again so that other data or instructions can be loaded into RAM and executed, this by
itself is known as virtual memory. Paging also allows for the context switching needed for
true multitasking operating systems such as Linux**, Windows NT and BSD

The demand for faster processors to perform more complex calculations increased. For
80386 and earlier chips, floating point calculations where relatively inefficient compared
to integer operations. To improve performance, floating point math co-processors such as
the 80287 and 80387 were often added to computer systems where there was a need for
better floating point performance. Following the development of the 80486 series of
chips, the dedicated floating point hardware was included in the main CPU package.
Developments around the time of the 486 chip began to see many other processor
manufacturers offering x86 compatible devices, notably AMD, Cyrix and IBM with the
AM486, Cx486 and Blue Lightening processors. While AMD had been developing
compatible chips since the 80086 it was after 1990 when x86 family processors from
companies other than Intel became widely used.

In 1993, Intel broke from it's traditional x86 naming scheme and announced the 'Pentium'
chip, effectively an 80586 chip, Intel sought to use a name instead of a number partly for
marketing reasons and partly because Intel had never officially registered I80486 or
earlier part numbers as trademarks. The new chip name was a result of a competition,
where the winner received a free trip to Hawaii. (some believe the 'pent' part of the name,
had something to do with the '5' from 586 or the chip's other name 'p5') In 1995, Intel
released it's 'Pentium Pro' chip, based on it's p6 chip, this was also to become to basis for
the later Pentium II processor.

1997 saw the arrival of 'MMX', Intel's 'Matrix Math eXtentions' both as a processing
extension and a marketing tool (colourful Intel men dancing around in clean room suits to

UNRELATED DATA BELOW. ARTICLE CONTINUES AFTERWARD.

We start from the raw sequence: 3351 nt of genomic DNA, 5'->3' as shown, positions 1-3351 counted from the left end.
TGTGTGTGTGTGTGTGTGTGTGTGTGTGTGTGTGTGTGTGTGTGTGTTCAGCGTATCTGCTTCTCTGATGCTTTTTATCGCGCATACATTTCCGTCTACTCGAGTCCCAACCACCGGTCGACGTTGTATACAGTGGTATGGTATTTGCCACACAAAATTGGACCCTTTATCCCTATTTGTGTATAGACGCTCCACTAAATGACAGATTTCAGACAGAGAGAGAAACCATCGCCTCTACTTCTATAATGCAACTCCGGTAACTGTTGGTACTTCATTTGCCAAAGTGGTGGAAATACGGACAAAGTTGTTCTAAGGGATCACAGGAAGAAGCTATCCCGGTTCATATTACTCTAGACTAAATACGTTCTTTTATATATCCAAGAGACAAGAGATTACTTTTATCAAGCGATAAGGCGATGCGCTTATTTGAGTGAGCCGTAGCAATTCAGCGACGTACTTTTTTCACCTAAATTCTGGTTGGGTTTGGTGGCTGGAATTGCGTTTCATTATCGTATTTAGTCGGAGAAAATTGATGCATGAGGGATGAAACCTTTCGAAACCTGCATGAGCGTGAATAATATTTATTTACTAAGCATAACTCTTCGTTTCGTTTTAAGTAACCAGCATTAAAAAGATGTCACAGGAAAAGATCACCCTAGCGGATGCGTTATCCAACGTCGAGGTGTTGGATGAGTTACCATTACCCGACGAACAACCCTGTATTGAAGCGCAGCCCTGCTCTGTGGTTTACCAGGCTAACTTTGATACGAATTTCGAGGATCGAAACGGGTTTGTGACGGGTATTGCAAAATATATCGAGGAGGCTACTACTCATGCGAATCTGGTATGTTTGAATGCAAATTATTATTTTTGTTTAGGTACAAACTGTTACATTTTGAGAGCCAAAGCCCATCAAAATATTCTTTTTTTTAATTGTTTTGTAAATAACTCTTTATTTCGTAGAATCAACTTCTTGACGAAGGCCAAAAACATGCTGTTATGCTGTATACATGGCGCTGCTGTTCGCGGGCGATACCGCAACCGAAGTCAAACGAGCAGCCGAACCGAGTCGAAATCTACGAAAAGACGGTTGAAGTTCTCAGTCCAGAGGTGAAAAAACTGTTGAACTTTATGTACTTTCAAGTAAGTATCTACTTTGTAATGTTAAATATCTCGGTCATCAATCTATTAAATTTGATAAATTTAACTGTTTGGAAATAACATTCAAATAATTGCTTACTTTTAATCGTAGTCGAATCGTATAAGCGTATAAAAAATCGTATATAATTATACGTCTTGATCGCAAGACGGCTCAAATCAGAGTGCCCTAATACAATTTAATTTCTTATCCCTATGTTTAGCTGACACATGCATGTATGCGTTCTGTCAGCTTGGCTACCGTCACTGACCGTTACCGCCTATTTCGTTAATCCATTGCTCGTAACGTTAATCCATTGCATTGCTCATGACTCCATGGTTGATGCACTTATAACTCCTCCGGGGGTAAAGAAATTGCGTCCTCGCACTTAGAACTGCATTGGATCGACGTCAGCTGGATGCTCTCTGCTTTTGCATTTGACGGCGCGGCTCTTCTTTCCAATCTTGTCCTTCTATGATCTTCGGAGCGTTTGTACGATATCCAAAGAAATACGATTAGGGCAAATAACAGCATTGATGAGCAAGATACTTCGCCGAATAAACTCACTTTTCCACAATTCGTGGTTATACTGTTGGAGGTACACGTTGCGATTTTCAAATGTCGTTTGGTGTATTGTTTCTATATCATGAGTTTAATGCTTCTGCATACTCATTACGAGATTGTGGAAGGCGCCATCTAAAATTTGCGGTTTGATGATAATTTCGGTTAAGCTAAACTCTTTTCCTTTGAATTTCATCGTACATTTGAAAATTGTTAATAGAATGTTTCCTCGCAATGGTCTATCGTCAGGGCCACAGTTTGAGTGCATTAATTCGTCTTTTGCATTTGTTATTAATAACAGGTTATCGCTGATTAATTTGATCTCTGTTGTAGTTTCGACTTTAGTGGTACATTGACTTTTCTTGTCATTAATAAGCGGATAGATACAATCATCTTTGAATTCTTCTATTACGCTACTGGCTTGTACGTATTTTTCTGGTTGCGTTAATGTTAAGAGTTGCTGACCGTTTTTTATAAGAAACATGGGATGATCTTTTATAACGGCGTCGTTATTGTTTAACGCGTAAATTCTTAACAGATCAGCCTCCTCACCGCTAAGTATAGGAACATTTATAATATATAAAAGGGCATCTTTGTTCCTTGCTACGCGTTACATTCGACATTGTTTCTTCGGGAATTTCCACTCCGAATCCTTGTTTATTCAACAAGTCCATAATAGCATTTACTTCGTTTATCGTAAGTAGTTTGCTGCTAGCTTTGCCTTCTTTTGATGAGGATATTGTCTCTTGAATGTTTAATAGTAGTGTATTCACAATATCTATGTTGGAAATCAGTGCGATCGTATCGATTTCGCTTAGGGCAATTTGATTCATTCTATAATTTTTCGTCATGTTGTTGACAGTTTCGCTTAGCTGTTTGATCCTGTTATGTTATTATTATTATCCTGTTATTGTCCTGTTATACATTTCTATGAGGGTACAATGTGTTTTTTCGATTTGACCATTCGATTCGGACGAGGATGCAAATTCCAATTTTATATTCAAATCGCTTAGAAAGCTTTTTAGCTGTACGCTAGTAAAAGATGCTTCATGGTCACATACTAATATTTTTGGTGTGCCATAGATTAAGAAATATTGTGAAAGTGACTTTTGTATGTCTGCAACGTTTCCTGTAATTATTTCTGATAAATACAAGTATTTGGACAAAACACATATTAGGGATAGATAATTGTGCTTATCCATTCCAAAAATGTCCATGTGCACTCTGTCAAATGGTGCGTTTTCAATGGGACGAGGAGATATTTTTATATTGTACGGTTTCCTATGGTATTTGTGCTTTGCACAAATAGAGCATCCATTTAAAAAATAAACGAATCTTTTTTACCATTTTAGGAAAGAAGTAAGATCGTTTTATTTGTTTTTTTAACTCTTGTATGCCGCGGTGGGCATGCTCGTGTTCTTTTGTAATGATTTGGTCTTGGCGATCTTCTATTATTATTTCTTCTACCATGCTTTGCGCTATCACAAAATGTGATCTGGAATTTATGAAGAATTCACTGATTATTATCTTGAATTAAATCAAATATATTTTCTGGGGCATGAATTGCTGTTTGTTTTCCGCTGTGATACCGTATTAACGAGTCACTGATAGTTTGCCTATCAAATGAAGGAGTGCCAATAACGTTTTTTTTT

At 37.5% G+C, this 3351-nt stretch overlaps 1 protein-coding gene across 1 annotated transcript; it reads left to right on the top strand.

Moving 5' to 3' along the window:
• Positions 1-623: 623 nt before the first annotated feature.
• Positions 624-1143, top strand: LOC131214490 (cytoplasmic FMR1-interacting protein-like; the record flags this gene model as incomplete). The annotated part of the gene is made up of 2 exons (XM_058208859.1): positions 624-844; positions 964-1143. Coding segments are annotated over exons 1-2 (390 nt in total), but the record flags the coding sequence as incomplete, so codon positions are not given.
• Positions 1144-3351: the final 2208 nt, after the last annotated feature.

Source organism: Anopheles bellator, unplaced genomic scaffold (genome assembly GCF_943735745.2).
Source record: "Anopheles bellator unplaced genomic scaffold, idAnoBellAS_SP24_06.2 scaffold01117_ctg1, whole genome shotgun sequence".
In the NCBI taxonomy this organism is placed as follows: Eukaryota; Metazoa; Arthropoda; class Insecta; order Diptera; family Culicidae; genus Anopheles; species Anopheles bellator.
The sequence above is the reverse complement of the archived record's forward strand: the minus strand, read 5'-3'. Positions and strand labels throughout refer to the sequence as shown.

various disco tunes). Intel's MMX provides 57 new instructions and the use of eight 64 bit

* 80386sx has a 24bit address bus and 16 bit data bus.


** Linux first written on the 80386 in 1991 using Minix and gcc-1.3

04/02/05 2/7
0137936

wide registers, instructions designed for digital signal processing and the introduction of
the SIMD[DAYTON1] where a single instruction would be able execute over multiple data
items. MMX provides a more efficient method for processing three-dimensional vectors
through matrix manipulation, bringing more realistic 3D games within easier reach of
developers. This is perhaps displayed more by AMD's processor extension, '3Dnow' that
provides similar extra instructions aimed at the same area as MMX. 1997 also saw the
introduction of 'Accelerated Graphic Port' (AGP), AGP isolates memory of the graphics
system from the rest of main memory by providing direct communication between
processor and video output device, removing the need for video data to travel across the
main system bus greatly improves the bandwidth available for graphics and significantly
reduces the effect of the von Neumann bottleneck.

Intel's IA32 (x86) family of processors has continued to grow, the complexity of
subsequent chips has followed predictions made by Moore's Law and has seen new
extensions such as SSE. The IA32 architecture changed little until recently, partly because
of Intel's pursuit of the IA64 architecture. IA64 gives a fully 64bit architecture with a
whole new instruction set, at the hardware and assembly level this new family of
processor is not compatible with IA32 chips. Uptake of IA64 systems using Intel's Itanium
and Itanium2 processors is relatively low, partly because of poor driver support and partly
because of the lack of direct backward compatibility with IA32, it is this legacy support in
x86 chips is considered by many to be the architecture's biggest barrier to improved
performance.

In 2003, AMD announced the release of the AMD64 processor architecture. This is an
extension to the x86 architecture providing good legacy performance and providing full
64bit wide registers, address space and instructions. The main benefits of this system
have been seen to be the increased address space, allowing an AMD64 based machine to
address up to 16Gb of main memory (far in excess of the 4Gb barrier in most IA32 class
systems)

The Playstation 2 Platform.